I don’t understand. Why we change the activation output layer into ‘linear’, and add from_logits in loss function: BinaryCrossentropy(from_logits = True)

Help meee

Thanks so much

I don’t understand. Why we change the activation output layer into ‘linear’, and add from_logits in loss function: BinaryCrossentropy(from_logits = True)

Help meee

Thanks so much

Hello @Nhat_Minh, welcome to our community!

The motivation behind the improvement is, tensorflow works more accurately with the 3rd equation on the left then with the 2nd equation on the left. We can see that in the 3rd equation, the term `a`

never shows up, which means that by adopting the 3rd equation, tensorflow does not need to calculate `a`

. This is good because calculating `a`

out can generate numerical inaccuracy which is not favourable.

To make tensorflow works without calculating `a`

out, we need to change the activation in the output layer from `sigmoid`

to `linear`

, because having `sigmoid`

there is the reason for tensorflow to compute `a`

out. Using `linear`

actually means that we do not need any activation function. Therefore, changing from `sigmoid`

to `linear`

means that we are changing from passing `a = g(z)`

into the loss to passing `z`

into the loss.

Moreover, we need to let Tensorflow knows we are passing `z`

into the loss instead of `a`

, because tensorflow cannot detect the change itself. And we notify tensorflow by adding `from_logits=True`

there. Also, logit is the name for `z`

.

Now, with these two code changes, we enjoy a more accurate process of model training.

Cheers,

Raymond

5 Likes

Thanks so much, @rmwkwok. I understand much more. But I want to know more. Help me if you have time.

You say: we passing z into the loss instead of a. But actually, we pass 1/(1 + e^-z). I am trying to googling binary_crossentropy() function in details to understand more, putting much time, effort I haven’t searched for it.

Hello @Nhat_Minh,

Without `from_logit`

, the function’s form takes the look of the second equation, which accepts an `a`

. With `from_logit`

, the function’s form takes the look of the third equation, which accepts only a `z`

. Depending on whether `from_logit`

is True or False, Tensorflow uses different functions.

Cheers,

Raymond

3 Likes

I have follow up to this. What I’m missing is that I’m still unsure how we are skipping a calculation. Don’t we still have to compute the logistic or softmax values at some point?

1 Like

Hello @Maxim_Kupfer, thank you for the question!

The log loss value will be calculated but not the sigmoid nor the softmax value. I am going to show you that and please feel free to check my calculation if you would like to. I will use the case of a binary outcome for simplicity, but the core idea is identical.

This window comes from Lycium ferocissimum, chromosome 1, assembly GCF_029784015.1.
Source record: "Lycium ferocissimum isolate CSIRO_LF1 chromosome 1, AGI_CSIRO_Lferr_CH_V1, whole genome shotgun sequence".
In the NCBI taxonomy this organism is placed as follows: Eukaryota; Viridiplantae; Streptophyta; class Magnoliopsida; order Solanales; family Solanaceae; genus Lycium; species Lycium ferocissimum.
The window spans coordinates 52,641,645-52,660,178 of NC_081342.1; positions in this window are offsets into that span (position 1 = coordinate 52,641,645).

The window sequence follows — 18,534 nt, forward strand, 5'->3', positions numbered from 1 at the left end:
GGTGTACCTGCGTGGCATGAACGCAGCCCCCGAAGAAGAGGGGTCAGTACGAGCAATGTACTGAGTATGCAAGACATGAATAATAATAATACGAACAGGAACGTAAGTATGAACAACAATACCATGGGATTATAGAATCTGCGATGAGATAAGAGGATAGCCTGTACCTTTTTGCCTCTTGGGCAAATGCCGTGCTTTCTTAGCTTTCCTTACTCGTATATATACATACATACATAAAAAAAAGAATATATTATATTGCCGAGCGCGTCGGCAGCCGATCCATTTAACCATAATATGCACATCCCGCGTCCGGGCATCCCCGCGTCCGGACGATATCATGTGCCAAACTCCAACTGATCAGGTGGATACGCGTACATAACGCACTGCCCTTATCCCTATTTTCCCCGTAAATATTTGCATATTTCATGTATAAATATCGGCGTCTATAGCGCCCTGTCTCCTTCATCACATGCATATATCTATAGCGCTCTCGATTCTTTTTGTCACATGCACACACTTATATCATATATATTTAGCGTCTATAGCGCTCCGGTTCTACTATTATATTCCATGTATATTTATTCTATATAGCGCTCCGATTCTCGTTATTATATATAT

Given

p = \frac{1}{1+\exp{(-z)}}

Loss = -y\log{p} - (1-y)\log{(1-p)}

Here z is the logit value, and without calculating the sigmoid to get the corresponding value of p, we have the freedom to substitute p into Loss to make simplification that improves numerical stability:

Loss = -y\log{(\frac{1}{1+\exp{(-z)}})} - (1-y)\log{(1-\frac{1}{1+\exp{(-z)}})}

= -y\log{(\frac{1}{1+\exp{(-z)}})} - (1-y)\log{(\frac{\exp{(-z)}}{1+\exp{(-z)}})}

= \log(1+\exp{(-z)})- zy +z

If you calculate Loss in this manner, you will never have calculated p out, agree? Now there is one more trick to improve stability, which is to consider the case where z < 0 and z \ge 0 separately, because in the former case the \exp{(-z)} term can yield a very large value that overflows any floating point data type. This is what we are going to do when z <0:

\log(1+\exp{(-z)})- zy +z = \log{(1+\exp{(z)}))} -zy

which will never yield any exponentially * large* numbers because .\exp{(z)} \approx 0 when z<<0

In summary, now we have, from our original Loss function,

Loss^{\ge 0} = \log(1+\exp{(-z)}) -zy + z

Loss^{< 0} =\log{(1+\exp{(z)}))} -zy

that will never produce any exponentially large number.

Raymond

2 Likes

Thanks for the reply @rmwkwok.

If you calculate Loss in this manner, you will never have calculated p out, agree?

That’s where I’m not understanding since aren’t you are still doing a calculation in the end with the only difference being that the terms were rearranged? Is it just that this new calculation is simplified?

log(1+exp(−z))−zy+z=log(1+exp(z)))−zy

My algebra is a bit rough. Could you elaborate on how you simplified in the above equation?

No problem!

The key difference is whether we explicitly calculated p or not.

Let’s say y=0 and z=-305.8, if we do

p = \frac{1}{1+\exp{(-z)}}

Loss = -y\log{p} - (1-y)\log{(1-p)}

we will have to first calculate p and for this purpose, we have to evaluate \exp{(+305.8)} = 6.415825835×10^{132}.

However, if we do

Loss^{\ge 0} = \log(1+\exp{(-z)}) -zy + z

Loss^{< 0} =\log{(1+\exp{(z)}))} -zy

we will not have to calculate p nor evaluate \exp{(+305.8)}, only \exp{(-305.8)}=0 which won’t overflow.

\log(1+\exp{(-z)}) = \log(\exp{(-z)}\times(1+\exp{(z)})) = -z + \log{(1+\exp{(z)})}

Cheers,

Raymond

4 Likes

I have one query, shouldn’t using logits be the default behaviour of the softmax output in Tensorflow? As in, if using softmax leads to numerical inaccuracies, then in which scenario is it preferred over the logits way?

I cannot think of a case where logits is not preferred.

Tensorflow is a flexible framework that allows you to go the logits way or not. There is no default to that particular setting.

However, logits is my default.

Cheers,

Raymond